>>
>>> 3f30b158eba5c604b6e0870027eef5d19fc9271d asix: On RX avoid creating
>>> bad Ethernet frames
>> This commit is necessary to avoid sending bad Ethernet frames into the IP
>> stack during loss of synchronisation and to dropping good Ethernet frames.
>> This commit improves the synchronisation recovery mechanism of the in-band
>> 32-bit header word.
>>
>> The ASIX USB to Ethernet devices these commits were tested on where DUB-E100
>> C1 (small black USB device). Embedded ARM based systems were used where
>> memory resources can run out.
> I don't have the chance to look into detail yet. But just a caution,
> did you test on ARM 64-bit system or ARM 32-bit? I ask because HiKey
> is an ARM 64-bit system. I suggest we should be careful on that. I saw
> similar issues when transferring to a 64-bit system in other net
> drivers.
We used 32-bit ARM and never tested on 64-bit ARM so I suggest that the 
commits need to be reviewed with 64-bit OS in mind.
>
> Do you have any suggestion on this regard?
Try testing on a Linux PC x86 32-bit OS which has has a kernel 
containing my ASIX commits. This will help to confirm whether the 
failure is related to 32-bit or 64-bit OS. Then try with Linux PC x86 
64-bit OS, this should fail otherwise it points to something specific in 
your ARM 64-bit platform.

>
>> It could be that for your USB to Ethernet device that the wrong
>> configuration settings have been used. In other words the ASIX driver is
>> flexible to support various variants of the ASIX chipsets. For example, does
>> your device support Ethernet frames spanning multiple URBs (multiple USB
>> transfers) ?
> Would you please suggest how to find out this information? How can I
> change my device's configuration settings to support spanning multiple
> URBs?
>
>> So I doubt my commits are "broken" because we don't see your failures (not
>> tested your device). It is more likely that your ASIX device needs to be
>> properly identified and configured to be compatible with the ASIX driver. At
>> least, I suggest that is the best place to start your investigation.
>>
>> Of course, your ASIX chipset might have a different behaviour for how the
>> in-band 32-bit header word operates so perhaps special treatment is needed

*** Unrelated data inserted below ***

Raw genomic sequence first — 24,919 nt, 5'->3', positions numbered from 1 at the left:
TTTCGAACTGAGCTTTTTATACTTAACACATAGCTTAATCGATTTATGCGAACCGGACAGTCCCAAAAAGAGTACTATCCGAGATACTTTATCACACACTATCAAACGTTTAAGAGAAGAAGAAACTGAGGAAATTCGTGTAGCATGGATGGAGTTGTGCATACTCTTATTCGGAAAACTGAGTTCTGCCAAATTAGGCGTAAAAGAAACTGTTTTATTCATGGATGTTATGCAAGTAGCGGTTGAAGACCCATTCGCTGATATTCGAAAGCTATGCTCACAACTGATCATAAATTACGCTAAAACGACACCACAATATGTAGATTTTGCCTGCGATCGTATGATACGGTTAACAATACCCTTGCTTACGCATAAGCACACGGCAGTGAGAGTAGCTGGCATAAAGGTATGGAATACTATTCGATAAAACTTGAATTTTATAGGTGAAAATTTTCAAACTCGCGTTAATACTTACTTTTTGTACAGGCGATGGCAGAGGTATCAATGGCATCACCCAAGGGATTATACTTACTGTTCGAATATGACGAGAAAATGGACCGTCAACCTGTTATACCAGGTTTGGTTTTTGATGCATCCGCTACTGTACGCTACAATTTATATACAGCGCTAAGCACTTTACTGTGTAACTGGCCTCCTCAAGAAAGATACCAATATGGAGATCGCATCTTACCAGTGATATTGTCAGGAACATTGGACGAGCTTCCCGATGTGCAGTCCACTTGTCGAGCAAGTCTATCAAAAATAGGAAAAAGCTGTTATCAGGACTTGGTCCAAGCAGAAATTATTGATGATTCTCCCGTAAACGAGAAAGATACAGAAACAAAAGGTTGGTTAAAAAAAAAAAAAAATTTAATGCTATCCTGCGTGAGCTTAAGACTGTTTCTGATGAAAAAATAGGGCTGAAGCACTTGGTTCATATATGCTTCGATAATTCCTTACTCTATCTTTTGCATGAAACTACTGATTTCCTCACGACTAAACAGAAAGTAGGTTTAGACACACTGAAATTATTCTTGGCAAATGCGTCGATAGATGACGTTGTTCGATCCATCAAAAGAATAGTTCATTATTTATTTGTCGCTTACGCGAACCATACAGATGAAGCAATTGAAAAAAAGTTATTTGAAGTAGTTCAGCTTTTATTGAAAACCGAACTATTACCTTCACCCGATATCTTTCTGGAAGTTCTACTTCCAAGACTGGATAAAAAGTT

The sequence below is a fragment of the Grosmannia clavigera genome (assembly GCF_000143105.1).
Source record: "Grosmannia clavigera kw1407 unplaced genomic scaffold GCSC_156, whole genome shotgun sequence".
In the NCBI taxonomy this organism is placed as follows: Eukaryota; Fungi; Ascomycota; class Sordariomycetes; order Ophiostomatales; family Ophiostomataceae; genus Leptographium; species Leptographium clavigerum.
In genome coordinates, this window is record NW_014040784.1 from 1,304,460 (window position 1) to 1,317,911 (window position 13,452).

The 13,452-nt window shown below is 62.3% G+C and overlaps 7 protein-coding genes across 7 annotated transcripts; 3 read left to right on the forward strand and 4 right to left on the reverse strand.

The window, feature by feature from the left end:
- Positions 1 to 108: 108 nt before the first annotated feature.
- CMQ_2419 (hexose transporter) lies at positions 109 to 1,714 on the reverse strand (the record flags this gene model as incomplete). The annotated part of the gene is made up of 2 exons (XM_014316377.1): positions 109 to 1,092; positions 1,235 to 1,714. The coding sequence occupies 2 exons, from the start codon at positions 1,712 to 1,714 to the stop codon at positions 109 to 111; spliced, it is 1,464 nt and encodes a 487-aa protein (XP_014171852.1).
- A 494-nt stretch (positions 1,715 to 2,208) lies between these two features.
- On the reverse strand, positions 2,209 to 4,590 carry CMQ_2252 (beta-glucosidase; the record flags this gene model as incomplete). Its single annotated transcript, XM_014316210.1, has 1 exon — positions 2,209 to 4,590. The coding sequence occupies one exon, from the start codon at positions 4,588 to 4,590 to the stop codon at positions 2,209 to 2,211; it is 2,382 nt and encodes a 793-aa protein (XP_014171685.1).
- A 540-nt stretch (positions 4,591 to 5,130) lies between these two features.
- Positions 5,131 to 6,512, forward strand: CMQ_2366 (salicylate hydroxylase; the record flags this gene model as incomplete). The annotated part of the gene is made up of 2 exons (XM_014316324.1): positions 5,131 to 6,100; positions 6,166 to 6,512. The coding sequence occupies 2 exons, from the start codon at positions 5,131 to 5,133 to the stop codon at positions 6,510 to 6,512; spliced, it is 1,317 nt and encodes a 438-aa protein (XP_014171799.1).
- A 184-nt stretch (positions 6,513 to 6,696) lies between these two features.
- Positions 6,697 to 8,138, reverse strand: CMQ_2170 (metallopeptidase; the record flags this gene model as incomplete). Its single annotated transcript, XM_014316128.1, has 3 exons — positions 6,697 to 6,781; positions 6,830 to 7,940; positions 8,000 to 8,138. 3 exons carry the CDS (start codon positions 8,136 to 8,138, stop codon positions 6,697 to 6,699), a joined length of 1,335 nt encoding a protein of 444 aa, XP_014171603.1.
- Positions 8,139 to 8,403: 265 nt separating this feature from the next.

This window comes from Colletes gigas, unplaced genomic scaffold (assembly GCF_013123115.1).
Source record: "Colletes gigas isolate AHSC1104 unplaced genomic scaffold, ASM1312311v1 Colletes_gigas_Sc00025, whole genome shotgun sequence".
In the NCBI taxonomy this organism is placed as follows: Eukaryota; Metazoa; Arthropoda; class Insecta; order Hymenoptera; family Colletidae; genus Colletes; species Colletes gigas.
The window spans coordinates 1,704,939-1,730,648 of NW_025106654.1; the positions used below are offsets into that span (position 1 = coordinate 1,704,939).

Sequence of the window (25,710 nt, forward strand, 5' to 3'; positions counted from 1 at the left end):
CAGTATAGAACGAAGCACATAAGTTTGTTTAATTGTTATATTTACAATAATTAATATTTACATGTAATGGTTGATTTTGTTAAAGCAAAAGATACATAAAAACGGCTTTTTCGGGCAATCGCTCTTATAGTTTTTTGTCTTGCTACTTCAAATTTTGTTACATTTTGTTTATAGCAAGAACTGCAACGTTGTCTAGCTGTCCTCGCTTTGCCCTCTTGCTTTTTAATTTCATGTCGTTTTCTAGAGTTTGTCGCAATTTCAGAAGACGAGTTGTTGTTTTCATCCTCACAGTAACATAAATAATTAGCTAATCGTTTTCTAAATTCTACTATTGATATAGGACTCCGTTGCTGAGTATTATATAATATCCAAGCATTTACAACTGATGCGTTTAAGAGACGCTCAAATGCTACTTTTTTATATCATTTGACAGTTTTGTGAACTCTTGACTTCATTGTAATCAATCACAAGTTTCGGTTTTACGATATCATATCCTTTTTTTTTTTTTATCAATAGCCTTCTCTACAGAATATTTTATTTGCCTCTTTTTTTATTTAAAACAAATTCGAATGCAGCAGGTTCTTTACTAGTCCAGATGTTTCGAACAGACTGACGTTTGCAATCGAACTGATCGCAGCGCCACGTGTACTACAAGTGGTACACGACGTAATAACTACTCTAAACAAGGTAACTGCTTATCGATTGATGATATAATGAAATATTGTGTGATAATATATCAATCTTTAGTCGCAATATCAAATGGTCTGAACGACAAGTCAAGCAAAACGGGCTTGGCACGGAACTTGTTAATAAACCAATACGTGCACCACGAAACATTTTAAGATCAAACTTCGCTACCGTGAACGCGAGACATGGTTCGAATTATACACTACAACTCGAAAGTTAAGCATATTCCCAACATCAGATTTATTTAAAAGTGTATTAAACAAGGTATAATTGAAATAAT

>> for your chipset ?
>>
>> Please send to the mailing list the output of lsusb for your device so that
>> people can know the USB product ID and vendor ID for your device. This is
>> allows people to assist with the investigation. Do you have any links to
>> websites that sell your device ?
> I experienced the same issue, working in the same project with John
> actually. My USB ID:
> Bus 001 Device 003: ID 0b95:772b ASIX Electronics Corp. AX88772B
>
> Link to purchase: http://item.jd.com/1192582.html   (by UGREEN)
>
> John has his own device. And in our lab, there is a third kind of
> device which uses the same AX88772B. All purchased from difference
> sources with different brand names. And all can reproduce the same
> issue.
The D-Link DUB-100 C1 also uses AX88772 (might be a different variant to 
UGREEN). Next step should be for someone to look at the commits for any 
64-bit issues.

>
>> Are you using UDP or TCP connections ?
> In my tests, I use iperf and transfer in TCP mode.
iperf works by creating a certain length of IP packet. In particular, 
iperf with IPv6 can cause IPv6 fragmentation to occur causing 2 Ethernet 
frames (fragmented) to be sent instead of the single original Ethernet 
frame. This is likely to increase the probability of Ethernet frames 
spanning URBs.

Try testing iperf with IPv4 and IPv6 using TCP to see whether the issue 
is worse or better. Also try reducing the length of the iperf IP packet 
to avoid IPv6 fragmentation eg. to fit within the MTU size.

Sorry, for my quick reply but I don't have time to support you 
full-time. I will respond to E-mails but it might take some days. Please 
include my E-mail address in the TO: field (I added it in my reply), thanks.

Best regards,
Dean
>
> -Guodong
>

-- 
Dean Jenkins
Embedded Software Engineer
Linux Transportation Solutions
Mentor Embedded Software Division
Mentor Graphics (UK) Ltd.